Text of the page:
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Preview: VIA VN1000 And Nano DC Platform: An IGP With Game?

A New Player In The Desktop Game?

It seems like AMD and Intel have always been the only two players in the CPU game, battling each other for market supremacy through price wars and technological advancement that continue to make their parts ever-denser and more power hungry. That hasn't always been the case, though. And it's actually not even the case today.

Intel took a big step in the direction of efficiency by killing its Pentium 4, but many of its newest parts still push more than 100 W under load. It seems that every time a new competitor steps out with something interesting, Intel is right behind them with its foot on the accelerator. Further limiting this game is the fact that Intel owns the x86 instruction set, and isn’t ready to issue any new licenses.

Yet there was one other company (besides AMD) with an x86 license, back from the days when IBM had the power to force Intel to sell them. VIA bought Cyrix and turned what had been a mediocre desktop CPU into a highly-successful low-energy part. A few generations worth of improvements later, and VIA is ready to re-enter the desktop market with a high-frequency dual-core version of its popular Nano processor.

With a pre-production CPU clocked at 1.80 GHz, the Nano DC (dual-core) platform that arrived in our lab is more a testament to the company's ingenuity than a representation of production-ready hardware. Yet, VIA is confident in the CPU's performance as it waits on its manufacturer to supply a die-shrunk version. Moreover, it wanted us to see what it’s doing with IGP graphics. Today’s article isn’t just proof-of-concept for a CPU, but an entire platform with a DX10.1 integrated GPU expected to lay waste to low-energy competitors.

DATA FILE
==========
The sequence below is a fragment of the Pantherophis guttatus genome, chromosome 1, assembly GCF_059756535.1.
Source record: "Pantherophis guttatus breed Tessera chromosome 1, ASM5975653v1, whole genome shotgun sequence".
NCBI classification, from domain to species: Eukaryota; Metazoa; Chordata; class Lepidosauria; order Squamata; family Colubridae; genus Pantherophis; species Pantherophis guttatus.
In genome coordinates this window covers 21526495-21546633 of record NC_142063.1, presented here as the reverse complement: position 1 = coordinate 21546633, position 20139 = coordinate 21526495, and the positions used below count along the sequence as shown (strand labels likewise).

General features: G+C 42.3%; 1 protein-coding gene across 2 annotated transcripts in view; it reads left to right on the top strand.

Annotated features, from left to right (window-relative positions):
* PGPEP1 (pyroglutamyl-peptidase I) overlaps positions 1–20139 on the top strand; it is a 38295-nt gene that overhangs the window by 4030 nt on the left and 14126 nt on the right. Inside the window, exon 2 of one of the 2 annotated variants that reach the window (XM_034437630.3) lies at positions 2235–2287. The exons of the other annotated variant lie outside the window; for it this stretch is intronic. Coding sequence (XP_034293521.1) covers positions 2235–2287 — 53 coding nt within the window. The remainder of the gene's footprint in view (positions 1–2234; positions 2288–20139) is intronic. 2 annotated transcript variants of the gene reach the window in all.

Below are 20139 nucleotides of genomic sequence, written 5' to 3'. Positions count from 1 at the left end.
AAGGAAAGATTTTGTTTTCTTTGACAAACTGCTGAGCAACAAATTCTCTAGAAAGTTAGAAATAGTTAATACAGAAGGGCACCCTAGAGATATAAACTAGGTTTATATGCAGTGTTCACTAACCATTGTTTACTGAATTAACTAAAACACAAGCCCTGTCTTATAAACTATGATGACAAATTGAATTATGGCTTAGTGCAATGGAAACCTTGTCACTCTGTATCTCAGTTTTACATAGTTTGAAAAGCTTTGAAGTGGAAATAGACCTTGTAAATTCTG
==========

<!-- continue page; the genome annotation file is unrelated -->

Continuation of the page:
VIA flew out from Taiwan to hand-deliver this sample to our lab and reminded us that it was still around, alive and kicking. Will that tenacity carry over into entry-level computing success? The company has had almost an entire year to polish up this platform, which was announced in December of 2009. Let's see how it fares in today's much more competitive market.

  • damasvara
    At last, VIA! Let the triple threat flame war begins! :lol:
    Reply
  • dEAne
    VIA shouldn't stop it should move right away.
    Reply
  • Ramar
    I'm interested, but I guarantee that I won't be by the time this is actually released.

    Technology seems to be the one thing in which the underdog third-party can't seem to do better. =
    Reply
  • luke904
    im glad they are making a good try. I believe they will be on par (or maybe even better than an intel and ion platform) by the time the chip is manufactured at 40nm and drivers are finalized.
    Reply
  • CTPAHHIK
    D525 and ION2 is expensive combination. If VIA can deliver at price level of D400 series with ION2 or cheaper it would put good pressure on Intel.

    nVidia was late to market with GTX460, but given it's price point a lot of pressure was put on ATI.
    Reply
  • firebee1991
    Very interesting. While they should take their time and not try and get into the market too quickly, I would be happy to have a third competitor to Intel and AMD. The more competition the better.
    Reply
  • super_tycoon
    Oh good, Tom's did examine the performance of a d525/ion2 platform. For this, I am pleased, even if they chose relatively intense dx10 games, not oldish dx9 ones.... point being I still love my 1215n. The i3 efficiency is damning though, too bad all the optimus ultraportables are (imho) way overpriced.

    However, when the new shrunken processor arrives, I think Tom's should also include netbook-like tests. These low-energy platforms aren't meant to encode videos or apply 100 photoshop filters to a terabyte tiff. The atom was specifically built to reduce cpu overhead (it doesn't even have out-of-order execution). Maybe toss in a ulv i3 if you can scrounge one up. So ya, I'll be waiting.
    Reply
  • Jarmo
    Doesn't this remind me of previous S3 GPU offerings?
    Pretty decent low end performance... if the drivers were up to the task. But they're not.
    The shipping product needs to be rock solid if Via wants to overcome the suspicion.
    5 bucks cheaper but doesn't work... is not the way.
    Reply
  • sudeshc
    At least they are trying and seems like a good one. They should speed up things a bit.
    Reply
  • lashton
    correct me if im wrong but i thought no intel CPU had OOO execution
    Reply